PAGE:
What Is Oral Allergy Syndrome?

Oral allergy syndrome (OAS) is caused by the cross-reaction of pollen allergies and related foods. These foods can include raw fruits, vegetables, some spices, and some tree nuts. OAS is also known as pollen food allergy syndrome (PFAS).1

OAS is different from a standard food allergy. However, the 2 conditions can have overlapping symptoms. Understanding what OAS is and why it happens is crucial for preventing reactions.

Symptoms of oral allergy syndrome

OAS is a type of pollen allergy in which the body reacts to specific foods that have that pollen. This is due to the similarities between the pollen on the food and the proteins in the food.1-4

Symptoms of an oral allergy include:1-4

  • Scratchy throat
  • Itchy mouth
  • Swelling of the lips, mouth, tongue, or throat

Itchy ears or hives on the mouth are sometimes reported. Usually, symptoms are focused on just the mouth and throat.1-4

It is rare to have symptoms outside of these areas or to develop anaphylaxis from OAS.1,2

The most common pollen allergies that cause OAS are birch, grass, ragweed, and mugwort. Each of these different types of pollen is linked with different foods:1-4

  • Birch
    • Apples, cherries, kiwi, peaches, pears, plums, apricots, mangos, nectarines, oranges
    • Carrots, celery, potatoes, onions, tomatoes
    • Almonds, hazelnuts, pumpkin seeds, Brazil nuts, cashews, walnuts
    • Parsley
  • Grass
    • Beans, lentils, peas, soybeans
    • Celery, tomatoes, potatoes
    • Melons, oranges, peaches, watermelon, kiwi
    • Peanuts
    • Wheat
  • Ragweed
    • Bananas, melons
    • Cucumbers, zucchini
    • Echinacea, chamomile
    • Sunflower seeds
  • Mugwort
    • Bananas, melons
    • Carrots, celery, fennel, parsnips
    • Chives, coriander, parsley
    • Peanuts

It is also possible for OAS to be triggered by a latex allergy.1-4

What causes oral allergy syndrome?

OAS occurs when people with pollen allergies develop an allergic reaction to related foods. This happens because the immune system reacts to the food’s proteins similarly to the pollen. The types of pollen listed above are related to their respective OAS foods.2,3

Sometimes, oral allergy symptoms are more common when a type of pollen is more abundant. For example, ragweed pollen counts are higher in September than in May. A person with an oral allergy to bananas may be able to eat a banana without developing a reaction in May but not in September.2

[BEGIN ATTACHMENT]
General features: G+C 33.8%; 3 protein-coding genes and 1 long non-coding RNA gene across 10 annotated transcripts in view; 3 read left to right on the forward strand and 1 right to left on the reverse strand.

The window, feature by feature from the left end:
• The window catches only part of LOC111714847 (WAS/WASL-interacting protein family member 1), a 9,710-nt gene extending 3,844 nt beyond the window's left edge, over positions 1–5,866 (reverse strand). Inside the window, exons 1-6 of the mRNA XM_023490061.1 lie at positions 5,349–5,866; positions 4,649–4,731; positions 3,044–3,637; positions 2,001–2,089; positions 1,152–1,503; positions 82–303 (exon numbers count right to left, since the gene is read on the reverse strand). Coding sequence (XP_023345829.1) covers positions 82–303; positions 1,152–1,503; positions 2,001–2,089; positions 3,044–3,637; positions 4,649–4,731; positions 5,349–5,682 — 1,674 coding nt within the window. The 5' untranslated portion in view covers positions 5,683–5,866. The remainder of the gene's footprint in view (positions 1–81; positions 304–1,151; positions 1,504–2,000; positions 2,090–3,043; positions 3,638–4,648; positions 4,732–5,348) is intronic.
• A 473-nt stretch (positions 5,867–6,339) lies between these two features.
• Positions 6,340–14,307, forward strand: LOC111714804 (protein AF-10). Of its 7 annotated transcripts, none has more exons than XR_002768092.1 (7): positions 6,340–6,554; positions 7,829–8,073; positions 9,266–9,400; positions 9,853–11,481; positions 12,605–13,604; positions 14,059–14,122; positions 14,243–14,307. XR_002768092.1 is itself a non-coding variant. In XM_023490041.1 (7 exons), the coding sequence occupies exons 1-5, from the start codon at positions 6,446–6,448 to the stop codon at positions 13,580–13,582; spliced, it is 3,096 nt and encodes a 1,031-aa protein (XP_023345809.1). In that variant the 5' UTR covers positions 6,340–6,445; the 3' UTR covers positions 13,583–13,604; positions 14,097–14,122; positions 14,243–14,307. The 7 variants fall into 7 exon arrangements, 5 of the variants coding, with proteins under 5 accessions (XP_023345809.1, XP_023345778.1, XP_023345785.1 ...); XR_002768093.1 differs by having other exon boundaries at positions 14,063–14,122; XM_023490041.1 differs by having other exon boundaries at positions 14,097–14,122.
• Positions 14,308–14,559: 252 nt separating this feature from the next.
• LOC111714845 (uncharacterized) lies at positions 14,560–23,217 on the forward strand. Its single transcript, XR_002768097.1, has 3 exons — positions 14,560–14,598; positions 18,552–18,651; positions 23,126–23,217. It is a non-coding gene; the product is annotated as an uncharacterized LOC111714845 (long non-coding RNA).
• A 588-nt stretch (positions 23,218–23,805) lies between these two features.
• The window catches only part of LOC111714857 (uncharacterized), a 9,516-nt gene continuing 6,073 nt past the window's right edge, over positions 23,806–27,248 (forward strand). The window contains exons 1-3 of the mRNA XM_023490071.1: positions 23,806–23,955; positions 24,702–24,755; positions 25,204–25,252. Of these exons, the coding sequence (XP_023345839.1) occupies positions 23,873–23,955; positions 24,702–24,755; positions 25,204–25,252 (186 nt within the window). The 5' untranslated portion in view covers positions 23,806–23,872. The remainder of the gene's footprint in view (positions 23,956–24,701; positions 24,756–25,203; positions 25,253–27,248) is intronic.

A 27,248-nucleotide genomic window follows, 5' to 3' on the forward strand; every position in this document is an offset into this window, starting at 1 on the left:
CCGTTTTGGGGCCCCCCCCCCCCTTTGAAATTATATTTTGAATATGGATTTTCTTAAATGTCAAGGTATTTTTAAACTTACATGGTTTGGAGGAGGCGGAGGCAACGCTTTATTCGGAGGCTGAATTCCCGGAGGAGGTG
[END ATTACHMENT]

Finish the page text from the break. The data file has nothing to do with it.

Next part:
It is important to monitor your symptoms and discuss the timing of your allergies with your doctor.

Oral allergies versus food allergies

Oral allergies are allergic reactions to food. However, they are not like a standard food allergy because the reactions are caused by the immune system reacting to similar proteins found in both pollen and the food.1-4

Another difference is that people with OAS can often tolerate cooked forms of the food. For example, someone with OAS may be able to eat apple pie but not raw apples. With a food allergy, cooking does not make the body react less.1-4

The 2 conditions share the symptoms of itchiness and swelling of the mouth after eating the food.4

A person could also be allergic to only 1 type of food within a pollen group or 1 type of that food. Someone who has an oral allergy to mango may be fine eating nectarines. And someone who has an oral allergy to Granny Smith apples may be fine eating Macintosh apples.3

Oral allergies rarely cause anaphylaxis. It is possible, but it happens less often than in food allergies. However, if you have a feeling of faintness or trouble breathing, seek immediate care.1

Treatment for oral allergy syndrome

Often, oral allergies are treated by avoiding eating the food when it is raw and taking an antihistamine.3

Cooking a food or getting rid of the skin also can reduce OAS symptoms. Both of these methods either get rid of the pollen or break down the protein that causes a reaction.4

It is possible for people with OAS to have significant trouble swallowing, reactions to cooked foods, or reactions to high-risk foods like peanuts or tree nuts. If this happens, talk to your doctor about whether this is a true food allergy rather than OAS. You can also talk to your doctor about being prescribed an epinephrine auto-injector.

Many people with OAS will not need epinephrine. It is important to talk with your doctor about what is right for you.

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Written by: Katharine Henn │ Last reviewed: March 2022